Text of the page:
Babble On At Topless
The sensitive surfaces easily bruise as the public leaves their unique fingerprint on the foam. Traditionally used in flower arranging, the trio from Toronto reimagined the material as an architectural element for this mixedmedium exhibition.
“Even though it’s synthetic it’s kind of alive in that it changes over time and its really sensitive to people’s touch. People can sit on the benches or leave their mark on the fountain so its changing as people visit the space,” explained artist Laurie Kang.
“We like the foam because it’s sort of a craft object. It’s typically more like a feminine object. It has sense of a fertile material,” added collaborating artist Nadia Belerique.
Brent Birnbaum and Jenni Crain commissioned Topless’ first international show, Babble On, after attending the artist’s previous collaboration The Mouth Holds the Tongue in Toronto. They wanted to give the artists a platform to revisit the former project and create a new iteration of it in a different setting.
“What I really like about this piece is that it’s a piece that’s participatory and a non-traditional art form,” explained Crain.
It’s also something that’s going to degrade over the span of the show so as the light hits it, it begins to yellow and brown and turn colors.
“Obviously it’s an exhibition that we have to photograph twice because it’s going to look so different at the end of the show than it does right now,” said Crain.
In concentric circles the foam expands from a central fountain and is contrasted by sporadic splatters of pewter melted and applied on-site.
Kang explained the materials have distinct characteristics but it’s not a case of the floral foam represents this and the pewter represents that.
“Our intention is very much not to impose one direct meaning. Meanings are created here through individual or collective activation of the space,” she explained.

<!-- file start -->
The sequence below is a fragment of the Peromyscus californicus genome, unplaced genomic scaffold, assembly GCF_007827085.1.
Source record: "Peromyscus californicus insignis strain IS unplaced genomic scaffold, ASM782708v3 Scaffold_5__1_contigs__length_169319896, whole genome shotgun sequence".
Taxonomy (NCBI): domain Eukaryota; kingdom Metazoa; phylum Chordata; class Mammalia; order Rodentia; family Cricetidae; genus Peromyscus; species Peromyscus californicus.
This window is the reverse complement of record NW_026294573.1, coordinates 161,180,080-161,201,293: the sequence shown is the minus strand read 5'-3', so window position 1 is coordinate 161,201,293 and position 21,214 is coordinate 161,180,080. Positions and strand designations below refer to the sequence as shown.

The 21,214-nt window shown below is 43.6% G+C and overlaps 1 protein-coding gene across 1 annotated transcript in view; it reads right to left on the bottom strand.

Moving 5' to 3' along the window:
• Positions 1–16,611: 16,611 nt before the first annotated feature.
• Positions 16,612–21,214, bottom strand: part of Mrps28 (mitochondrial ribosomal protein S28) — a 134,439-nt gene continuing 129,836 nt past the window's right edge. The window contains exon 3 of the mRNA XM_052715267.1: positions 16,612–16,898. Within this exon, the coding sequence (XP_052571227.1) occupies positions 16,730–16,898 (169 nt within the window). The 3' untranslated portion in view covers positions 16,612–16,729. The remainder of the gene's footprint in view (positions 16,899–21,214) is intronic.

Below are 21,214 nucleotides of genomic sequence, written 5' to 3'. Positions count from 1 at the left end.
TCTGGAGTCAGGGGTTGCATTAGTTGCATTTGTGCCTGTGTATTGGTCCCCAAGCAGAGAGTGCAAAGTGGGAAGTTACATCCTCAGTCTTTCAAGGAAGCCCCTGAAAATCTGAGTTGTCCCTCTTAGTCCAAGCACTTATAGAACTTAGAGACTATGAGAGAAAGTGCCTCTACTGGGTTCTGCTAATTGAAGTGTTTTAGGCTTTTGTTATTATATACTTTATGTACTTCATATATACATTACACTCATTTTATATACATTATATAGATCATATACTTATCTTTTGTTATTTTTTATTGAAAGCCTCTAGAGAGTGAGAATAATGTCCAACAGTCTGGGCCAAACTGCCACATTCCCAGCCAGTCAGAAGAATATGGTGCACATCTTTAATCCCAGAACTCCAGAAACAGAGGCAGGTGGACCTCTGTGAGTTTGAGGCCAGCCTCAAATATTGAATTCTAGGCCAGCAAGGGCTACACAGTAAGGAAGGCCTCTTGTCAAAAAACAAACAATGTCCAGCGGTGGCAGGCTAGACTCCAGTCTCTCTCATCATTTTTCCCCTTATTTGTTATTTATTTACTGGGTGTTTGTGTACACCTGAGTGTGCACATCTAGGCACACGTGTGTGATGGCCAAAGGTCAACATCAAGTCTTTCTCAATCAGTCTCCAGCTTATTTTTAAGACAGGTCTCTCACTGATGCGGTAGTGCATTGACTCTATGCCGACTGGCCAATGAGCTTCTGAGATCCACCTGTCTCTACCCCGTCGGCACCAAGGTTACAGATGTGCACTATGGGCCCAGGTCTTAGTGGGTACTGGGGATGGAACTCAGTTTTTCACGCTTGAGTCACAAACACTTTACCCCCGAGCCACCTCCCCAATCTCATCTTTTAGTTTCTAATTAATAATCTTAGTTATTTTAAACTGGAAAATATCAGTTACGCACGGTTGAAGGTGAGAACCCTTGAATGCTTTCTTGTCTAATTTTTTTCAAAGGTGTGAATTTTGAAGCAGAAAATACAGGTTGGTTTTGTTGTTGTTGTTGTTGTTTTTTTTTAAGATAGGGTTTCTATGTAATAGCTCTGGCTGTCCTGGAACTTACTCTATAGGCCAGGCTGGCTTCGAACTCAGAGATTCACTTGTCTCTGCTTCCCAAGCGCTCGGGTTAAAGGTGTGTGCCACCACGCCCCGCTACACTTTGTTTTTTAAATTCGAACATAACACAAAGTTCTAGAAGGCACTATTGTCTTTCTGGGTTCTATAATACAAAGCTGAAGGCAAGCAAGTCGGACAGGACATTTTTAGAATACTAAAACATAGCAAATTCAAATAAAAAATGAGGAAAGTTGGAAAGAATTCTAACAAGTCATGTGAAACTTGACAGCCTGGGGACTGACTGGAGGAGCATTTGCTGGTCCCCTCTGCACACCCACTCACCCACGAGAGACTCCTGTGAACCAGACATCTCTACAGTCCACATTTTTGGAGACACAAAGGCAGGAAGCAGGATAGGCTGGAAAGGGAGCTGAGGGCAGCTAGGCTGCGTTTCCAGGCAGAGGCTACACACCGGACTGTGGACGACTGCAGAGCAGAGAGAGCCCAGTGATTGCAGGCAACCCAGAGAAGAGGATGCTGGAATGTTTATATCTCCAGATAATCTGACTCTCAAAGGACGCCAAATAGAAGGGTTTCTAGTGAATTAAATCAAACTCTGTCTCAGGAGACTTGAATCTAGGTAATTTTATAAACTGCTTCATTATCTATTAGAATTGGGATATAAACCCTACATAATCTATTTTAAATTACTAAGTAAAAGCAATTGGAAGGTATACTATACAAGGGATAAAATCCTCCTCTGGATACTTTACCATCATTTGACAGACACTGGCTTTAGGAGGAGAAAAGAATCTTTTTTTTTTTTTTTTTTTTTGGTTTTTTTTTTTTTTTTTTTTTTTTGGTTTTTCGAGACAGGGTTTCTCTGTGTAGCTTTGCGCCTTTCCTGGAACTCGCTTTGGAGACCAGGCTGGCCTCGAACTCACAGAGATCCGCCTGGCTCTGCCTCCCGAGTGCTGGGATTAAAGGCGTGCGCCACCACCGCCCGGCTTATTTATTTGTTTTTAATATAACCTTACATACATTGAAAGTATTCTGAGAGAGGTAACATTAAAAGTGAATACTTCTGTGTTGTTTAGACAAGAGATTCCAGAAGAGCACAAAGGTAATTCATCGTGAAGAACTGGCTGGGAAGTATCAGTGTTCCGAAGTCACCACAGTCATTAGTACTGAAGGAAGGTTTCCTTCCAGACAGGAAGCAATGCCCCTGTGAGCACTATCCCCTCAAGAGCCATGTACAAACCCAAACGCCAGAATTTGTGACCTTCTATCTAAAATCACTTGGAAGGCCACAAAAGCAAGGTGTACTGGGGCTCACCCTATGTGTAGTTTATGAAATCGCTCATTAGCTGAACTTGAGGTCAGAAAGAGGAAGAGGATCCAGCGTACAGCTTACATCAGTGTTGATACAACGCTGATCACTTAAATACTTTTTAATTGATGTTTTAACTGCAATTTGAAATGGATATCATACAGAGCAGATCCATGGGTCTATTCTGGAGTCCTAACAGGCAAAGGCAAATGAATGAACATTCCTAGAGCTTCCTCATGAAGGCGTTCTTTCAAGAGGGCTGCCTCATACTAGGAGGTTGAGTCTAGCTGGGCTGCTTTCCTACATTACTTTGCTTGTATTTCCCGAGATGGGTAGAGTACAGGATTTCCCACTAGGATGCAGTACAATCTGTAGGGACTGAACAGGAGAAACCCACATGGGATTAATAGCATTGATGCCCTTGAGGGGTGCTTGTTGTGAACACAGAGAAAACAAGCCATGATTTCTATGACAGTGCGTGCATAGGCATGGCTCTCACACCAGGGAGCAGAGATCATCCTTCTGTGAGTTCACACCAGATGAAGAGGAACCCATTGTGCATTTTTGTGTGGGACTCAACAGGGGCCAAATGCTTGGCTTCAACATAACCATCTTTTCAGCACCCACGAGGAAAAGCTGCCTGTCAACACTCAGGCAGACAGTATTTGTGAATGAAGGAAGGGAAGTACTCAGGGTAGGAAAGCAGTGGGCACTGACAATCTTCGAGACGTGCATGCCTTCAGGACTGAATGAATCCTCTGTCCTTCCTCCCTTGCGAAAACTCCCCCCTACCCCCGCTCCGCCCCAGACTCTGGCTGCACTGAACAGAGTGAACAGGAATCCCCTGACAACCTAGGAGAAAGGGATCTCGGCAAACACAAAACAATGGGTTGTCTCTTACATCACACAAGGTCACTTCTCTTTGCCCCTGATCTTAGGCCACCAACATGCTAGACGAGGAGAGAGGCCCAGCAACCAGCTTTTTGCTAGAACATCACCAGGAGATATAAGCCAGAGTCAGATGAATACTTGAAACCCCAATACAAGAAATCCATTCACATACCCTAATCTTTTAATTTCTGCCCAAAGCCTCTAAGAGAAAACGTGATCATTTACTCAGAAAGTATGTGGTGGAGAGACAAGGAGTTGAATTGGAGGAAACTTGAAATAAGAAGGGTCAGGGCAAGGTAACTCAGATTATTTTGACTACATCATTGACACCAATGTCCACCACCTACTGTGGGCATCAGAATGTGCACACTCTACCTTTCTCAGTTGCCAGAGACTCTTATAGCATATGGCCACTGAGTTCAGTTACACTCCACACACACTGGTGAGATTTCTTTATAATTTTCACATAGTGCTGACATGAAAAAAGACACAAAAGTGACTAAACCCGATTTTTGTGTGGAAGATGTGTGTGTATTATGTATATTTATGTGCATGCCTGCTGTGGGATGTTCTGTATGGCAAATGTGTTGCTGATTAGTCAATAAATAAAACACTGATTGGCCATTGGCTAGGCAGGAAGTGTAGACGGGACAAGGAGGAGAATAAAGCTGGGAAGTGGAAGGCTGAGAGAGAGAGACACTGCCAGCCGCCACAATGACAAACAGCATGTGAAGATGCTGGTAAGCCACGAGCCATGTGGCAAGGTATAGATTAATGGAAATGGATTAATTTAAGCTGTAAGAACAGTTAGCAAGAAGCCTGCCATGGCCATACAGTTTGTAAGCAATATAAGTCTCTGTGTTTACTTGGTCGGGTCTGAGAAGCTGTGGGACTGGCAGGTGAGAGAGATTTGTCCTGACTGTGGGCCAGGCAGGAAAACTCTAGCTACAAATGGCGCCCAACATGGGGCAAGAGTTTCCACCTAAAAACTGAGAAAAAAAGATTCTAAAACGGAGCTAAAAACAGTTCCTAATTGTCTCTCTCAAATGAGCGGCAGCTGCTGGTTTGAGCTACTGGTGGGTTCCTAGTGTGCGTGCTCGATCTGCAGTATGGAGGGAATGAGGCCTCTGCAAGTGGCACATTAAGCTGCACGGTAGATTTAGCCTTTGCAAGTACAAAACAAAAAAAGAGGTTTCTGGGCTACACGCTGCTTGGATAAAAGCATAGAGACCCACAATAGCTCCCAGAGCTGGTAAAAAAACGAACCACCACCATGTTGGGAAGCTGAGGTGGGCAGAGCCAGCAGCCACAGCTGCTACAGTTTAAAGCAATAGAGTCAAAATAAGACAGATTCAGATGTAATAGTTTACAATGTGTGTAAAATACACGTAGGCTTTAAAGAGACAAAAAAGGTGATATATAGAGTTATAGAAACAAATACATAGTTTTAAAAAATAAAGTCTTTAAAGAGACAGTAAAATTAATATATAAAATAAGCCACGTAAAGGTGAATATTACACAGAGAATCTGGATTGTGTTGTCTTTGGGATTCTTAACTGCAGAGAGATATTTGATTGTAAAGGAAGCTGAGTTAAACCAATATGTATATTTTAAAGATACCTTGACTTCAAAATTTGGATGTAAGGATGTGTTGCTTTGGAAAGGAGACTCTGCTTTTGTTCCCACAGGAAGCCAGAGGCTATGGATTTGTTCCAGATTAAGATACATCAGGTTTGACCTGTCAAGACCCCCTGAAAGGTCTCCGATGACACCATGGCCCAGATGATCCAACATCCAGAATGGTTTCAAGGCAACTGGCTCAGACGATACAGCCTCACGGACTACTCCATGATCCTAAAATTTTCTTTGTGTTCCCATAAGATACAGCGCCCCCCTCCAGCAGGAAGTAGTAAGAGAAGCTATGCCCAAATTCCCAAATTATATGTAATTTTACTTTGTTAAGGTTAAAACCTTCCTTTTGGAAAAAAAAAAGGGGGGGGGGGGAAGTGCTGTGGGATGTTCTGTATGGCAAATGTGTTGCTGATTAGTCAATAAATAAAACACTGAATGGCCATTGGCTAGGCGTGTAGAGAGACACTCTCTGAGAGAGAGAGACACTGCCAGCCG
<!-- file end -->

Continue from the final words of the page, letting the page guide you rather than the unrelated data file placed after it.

“It’s really meant to facilitate kind of actually getting away from meaning. Through our conversations a lot of the things we talked about were the potentiality of the unknown or what has yet to be seen,” added Belerique.
“I think even the circular shape feels more active in the sense that you can come here and sit and talk or whatever. The fountain kind of makes it a meeting place,” added Kang.
The artists sourced local material for this site-specific installation to create an extension of the beach. The fountain was created with water from the Atlantic. The artists filled a bucket and rolled it back and forth from the beach to the gallery on a skateboard.
“They said a bunch of people were just starring at them while they struggled with the bucket of water,” laughed Birnbaum.
Together with Jenni Crain, Birnbaum founded Topless three summers ago. The duo hosts contemporary installations in a newly renovated location each year.
“We started doing this because people weren’t coming back to the area after the storm,” explained Birnbaum.
They typically find storefronts that have been vacant since Sandy, transforming unusable commercial space into something habitable. Topless renovated the unit that Zingara Vintage now occupies.
Called the “outlier of outliers” by the New York Times, Birnbaum and Crain maintain a non-traditional gallery model. Topless is seasonal and non-commercial giving it’s founders the freedom to curate shows that push boundaries and to feature lesser known artists.
“For us to be doing shows that are exciting for the viewer and pushing the understanding of what art is and what art can be, that’s really exciting. But the fact that this is something tha’ts so like a live piece. It’s not something that’s purely observed but something that’s interacted with,” explained co-curator Crain.
The show will run until July 23 at 91-02 Rockaway Beach Blvd. when Topless will unveil its next installation.